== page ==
For Flannery O’Connor enthusiasts and critics alike: PBS’s next episode in their American Masters biographical series focuses on Flannery O’Connor. The episode premieres on March 23rd and, as per PBS, features never-before-seen archival footage and newly discovered journals of O’Connor’s. The episode also features interviews with Hilton Als, Mary Karr, Alice McDermot, Tobias Wolff, and others. Viewers will likely have Paul Elie’s investigation of O’Connor’s racism on their minds as they watch the episode.
The interviews with writers who deeply engage with O’Connor will be particularly interesting. Hilton Als has meditated on O’Connor in NYRB and The New Yorker; Mary Karr chose a quote from “A Good Man Is Hard to Find” as an epigraph for a chapter of her memoir Lit. Here are a few excerpts on O’Connor from interviewees’ previous work, to give us a taste of what the documentary might provide.
O’Connor’s brilliant mature work showed . . . how divine intervention—the hand of God—looked on the map of a civil rights era world. No one was safe there, least of all those whites who tried to blindly uphold the old order with mean, red-faced grit.
But O’Connor’s themes and interests—redemption, mystery, transcendence, bigotry, all depicted in a hard, ecclesiastical light—had only the crudest relationship to the work she would produce in graduate school. When she arrived in Iowa City, escorted by her widowed mother and lugging a fifteen-pound muskrat coat to ward off the impending winter chill, she did not know what she wanted to say except that she needed to say it.
Readings of this American master often overlook the originality and honesty of her portrayal of Southern whiteness. Or, rather, Southern whiteness as it chafed under its biggest cultural influence—Southern blackness. It’s remarkable to consider that O’Connor started writing less than a hundred years after Harriet Beecher Stowe published “Uncle Tom’s Cabin,” and just a decade after Margaret Mitchell’s “Gone with the Wind,” two books whose imagined black worlds had more to do with their authors’ patronizing sentimentality than with the complicated intertwining of black and white, rich and poor, mundane and sublime which characterized real Southern life—and O’Connor’s portrait of it. Her black characters are not symbols defined in opposition to whiteness; they are the living people who were, physically at least, on the periphery of O’Connor’s own world. She was not romantic enough to take Faulkner’s Dilsey view of blacks—as the fulcrum of integrity and compassion. She didn’t use them as vessels of sympathy or scorn; she simply—and complexly—drew from life.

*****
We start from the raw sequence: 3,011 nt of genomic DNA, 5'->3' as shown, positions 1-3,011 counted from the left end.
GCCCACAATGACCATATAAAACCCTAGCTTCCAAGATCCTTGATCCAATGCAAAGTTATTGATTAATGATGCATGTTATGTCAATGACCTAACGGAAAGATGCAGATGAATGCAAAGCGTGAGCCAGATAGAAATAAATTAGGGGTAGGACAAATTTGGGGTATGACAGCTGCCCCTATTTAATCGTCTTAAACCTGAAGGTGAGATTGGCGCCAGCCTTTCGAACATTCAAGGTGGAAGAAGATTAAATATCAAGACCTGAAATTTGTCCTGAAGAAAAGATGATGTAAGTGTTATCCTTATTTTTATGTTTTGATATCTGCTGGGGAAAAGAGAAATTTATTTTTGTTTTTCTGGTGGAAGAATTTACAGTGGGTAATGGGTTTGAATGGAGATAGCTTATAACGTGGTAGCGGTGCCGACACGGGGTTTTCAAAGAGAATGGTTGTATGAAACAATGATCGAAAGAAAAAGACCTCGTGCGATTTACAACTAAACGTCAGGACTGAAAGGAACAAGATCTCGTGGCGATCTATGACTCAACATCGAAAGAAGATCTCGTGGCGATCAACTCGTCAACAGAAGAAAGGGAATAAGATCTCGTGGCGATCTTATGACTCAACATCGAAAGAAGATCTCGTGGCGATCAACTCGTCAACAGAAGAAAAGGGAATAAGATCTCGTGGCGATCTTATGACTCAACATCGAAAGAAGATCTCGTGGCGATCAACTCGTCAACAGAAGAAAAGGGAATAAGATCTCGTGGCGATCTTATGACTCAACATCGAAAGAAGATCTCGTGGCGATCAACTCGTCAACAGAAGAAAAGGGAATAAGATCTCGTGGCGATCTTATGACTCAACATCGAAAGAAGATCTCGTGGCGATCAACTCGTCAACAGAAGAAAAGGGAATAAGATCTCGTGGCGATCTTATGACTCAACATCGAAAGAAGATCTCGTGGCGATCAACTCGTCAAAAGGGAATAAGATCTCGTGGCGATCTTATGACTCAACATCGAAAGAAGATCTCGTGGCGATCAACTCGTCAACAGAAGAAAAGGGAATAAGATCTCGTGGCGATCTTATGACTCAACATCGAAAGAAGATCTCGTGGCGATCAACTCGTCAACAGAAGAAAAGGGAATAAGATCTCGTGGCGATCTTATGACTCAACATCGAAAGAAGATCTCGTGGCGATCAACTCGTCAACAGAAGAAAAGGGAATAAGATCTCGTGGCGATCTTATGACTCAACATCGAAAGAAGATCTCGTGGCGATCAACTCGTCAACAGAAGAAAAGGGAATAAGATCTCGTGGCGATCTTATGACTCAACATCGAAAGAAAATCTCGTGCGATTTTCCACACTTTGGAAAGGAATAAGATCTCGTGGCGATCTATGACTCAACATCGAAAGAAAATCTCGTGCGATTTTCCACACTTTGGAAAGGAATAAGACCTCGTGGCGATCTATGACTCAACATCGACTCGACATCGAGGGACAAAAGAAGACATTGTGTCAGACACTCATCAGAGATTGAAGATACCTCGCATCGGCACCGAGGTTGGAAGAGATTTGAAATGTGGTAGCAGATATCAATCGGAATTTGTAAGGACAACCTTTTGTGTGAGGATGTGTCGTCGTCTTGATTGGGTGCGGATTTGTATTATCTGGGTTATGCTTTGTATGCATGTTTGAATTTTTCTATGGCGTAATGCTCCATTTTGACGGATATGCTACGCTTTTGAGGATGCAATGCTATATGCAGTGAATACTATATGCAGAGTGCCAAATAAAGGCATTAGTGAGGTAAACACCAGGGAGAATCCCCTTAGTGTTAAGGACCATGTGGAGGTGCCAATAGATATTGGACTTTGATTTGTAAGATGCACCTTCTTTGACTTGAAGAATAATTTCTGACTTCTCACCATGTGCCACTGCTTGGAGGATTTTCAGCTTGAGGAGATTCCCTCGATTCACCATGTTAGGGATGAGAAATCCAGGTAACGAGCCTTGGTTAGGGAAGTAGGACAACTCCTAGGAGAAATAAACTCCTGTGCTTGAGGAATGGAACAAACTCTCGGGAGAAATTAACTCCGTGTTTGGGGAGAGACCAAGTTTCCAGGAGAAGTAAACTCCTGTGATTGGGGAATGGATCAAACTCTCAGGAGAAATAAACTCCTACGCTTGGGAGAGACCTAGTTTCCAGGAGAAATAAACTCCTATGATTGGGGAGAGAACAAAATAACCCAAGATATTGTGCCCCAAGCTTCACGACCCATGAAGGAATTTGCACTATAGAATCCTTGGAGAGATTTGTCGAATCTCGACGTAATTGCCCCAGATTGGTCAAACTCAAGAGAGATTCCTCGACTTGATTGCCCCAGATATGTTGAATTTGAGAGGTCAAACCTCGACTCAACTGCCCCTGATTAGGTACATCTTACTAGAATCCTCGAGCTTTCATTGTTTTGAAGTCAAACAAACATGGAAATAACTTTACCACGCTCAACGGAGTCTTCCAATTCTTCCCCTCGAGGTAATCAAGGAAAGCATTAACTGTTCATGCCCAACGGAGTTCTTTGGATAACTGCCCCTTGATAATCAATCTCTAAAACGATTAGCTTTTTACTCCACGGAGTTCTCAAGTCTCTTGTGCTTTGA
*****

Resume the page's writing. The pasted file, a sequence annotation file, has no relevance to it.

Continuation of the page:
Mary Karr, in a By The Book interview in the New York Times:
[Who are the best memoirists ever] . . . do Flannery O’Connor’s letters count?
Alice McDermott, in her Art of Fiction interview in the Paris Review:
What I find oppressive is the implication that a “Catholic writer” writes from certainty. I have no such certainty. Oppressive, too, is the notion that a “Catholic writer” must be out to convince or to convert, to define or to defend. And then there’s just the “no fun here” aspect of it all. A Catholic novel just sounds so damn boring. Stale doughnuts and weak coffee in the watery light of the church hall after Sunday mass. Of course, to read any one of the Catholic writers you mention is to discover something else entirely—I remember being hard-pressed to figure out how O’Connor’s brutal stories were those of a Catholic writer—but the “branding” itself offers little promise to the uninitiated, not to mention the anti-religionists.
Tobias Wolff, in an interview in Contemporary Literature:
I’ve learned from her stories. They concern moral choice. Choices between good and evil. I think of my own stories as leading up to such a point. The difference is, the choice O’Connor’s characters are presented with—or have forced on them—is an irrevocable one, a choice between salvation and damnation . . . O’Connor’s not really a realistic writer. She’s a writer of fables.